For further information you can visit: https://www.cmcc.it/lectures_conferences/a-sustainable-development-pathway-for-climate-action-within-the-un-2030-agenda

The webinar will be broadcasted via Zoom.

You can register here: https://bit.ly/3lOyVjd

The new report about barriers preventing investment in energy efficiency measures in Europe’s Private Rented Sector

The new report was published as part of the ENPOR project entitled “Structural Factors Impacting Energy Efficiency Policy Implementation in the European Private Rented Sector”.

This report examines the structural barriers preventing investment in energy efficiency measures in Europe’s Private Rented Sector housing stock. The analysis is undertaken with reference to the broader trends in private renting, the regulatory landscape that currently exists, and the need to reduce social vulnerability and income poverty more generally. The analysis consists of an introduction detailing historical and geographical trends in Europe, using case studies and elaborating upon research and policy analysis from previous ENPOR project reports. Partners from the ENPOR Consortium also provided expert situated viewpoints, which were drawn together to provide a holistic overview of factors contributing to the key barriers, as well as suggesting potential solutions from a multi-stakeholder perspective, supplemented by the survey’s findings.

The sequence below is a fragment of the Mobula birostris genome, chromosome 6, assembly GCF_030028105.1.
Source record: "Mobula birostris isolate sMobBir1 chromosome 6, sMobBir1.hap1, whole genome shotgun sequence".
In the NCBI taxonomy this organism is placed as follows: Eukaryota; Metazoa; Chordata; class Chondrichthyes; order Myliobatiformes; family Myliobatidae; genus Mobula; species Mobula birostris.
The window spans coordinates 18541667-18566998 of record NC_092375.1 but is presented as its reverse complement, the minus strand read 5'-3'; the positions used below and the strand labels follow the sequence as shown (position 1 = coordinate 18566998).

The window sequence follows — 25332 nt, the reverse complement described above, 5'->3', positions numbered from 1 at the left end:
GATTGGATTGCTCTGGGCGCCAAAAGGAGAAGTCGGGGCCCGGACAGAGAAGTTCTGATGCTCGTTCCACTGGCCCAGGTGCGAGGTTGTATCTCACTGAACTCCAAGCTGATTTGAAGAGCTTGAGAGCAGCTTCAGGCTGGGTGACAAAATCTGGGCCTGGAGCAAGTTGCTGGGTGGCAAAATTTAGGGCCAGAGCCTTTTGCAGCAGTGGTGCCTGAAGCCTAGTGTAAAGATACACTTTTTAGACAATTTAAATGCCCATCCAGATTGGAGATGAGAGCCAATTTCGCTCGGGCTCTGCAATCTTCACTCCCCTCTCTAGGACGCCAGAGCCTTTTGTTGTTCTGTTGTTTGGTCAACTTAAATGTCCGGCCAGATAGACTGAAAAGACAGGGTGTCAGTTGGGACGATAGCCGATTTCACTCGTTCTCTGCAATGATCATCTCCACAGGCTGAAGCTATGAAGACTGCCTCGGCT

Little data exists on the private rented sector in post-communist Central and Eastern Europe countries. In Hungary, a 2000 study found that no statistical data existed on the private rented sector, although rates tended to be under 10% (Erdosi et al., 2000), whilst in Croatia, according to the report “Housing Policy Reforms in Post-Socialist Europe”, is suggested that sector is functioning within the informal economy to a large extent

As a result of a lack of data collection on the sector, lack of attention by state policies, and general data gap, the sector continues to operate largely informally and with the “negative corresponding attributes of grey market activity”. If it is not known how many people use the rented sector as housing, or if it is not adequately addressed by government policies, it will be difficult to properly target vulnerable tenants in private rented sector, or to create policies which address the specific needs of these stakeholders in general terms or with regards to energy efficiency, if they are politically and structurally invisible.

New CAN workshops and a webinar as part FiscalMatters Week of Public Debate on the EU fiscal framework

CAN Europe is organizing two interesting workshops and a webinar in September as part of  FiscalMatters Week of Public Debate, FiscalMatters’ week of debate is the high-level moment on European fiscal policy in 2021. From September 27 to 30, it brings together the best minds to raise awareness and elicit debate. It builds on a wide range of perspectives to present recent academic work and connect ideas and people who care about our future and recognise the importance of fiscal policy for it.

On Monday, September 27, 2021, a workshop “Introduction to EU Fiscal Policy” will be held (15:00 -16: 30 CEST). A jargon-free, interactive, easy-going introduction to the essential concepts and debates of fiscal policy in the European Union. The workshop is organized by CAN Europe and the European Youth Forum. You can register HERE.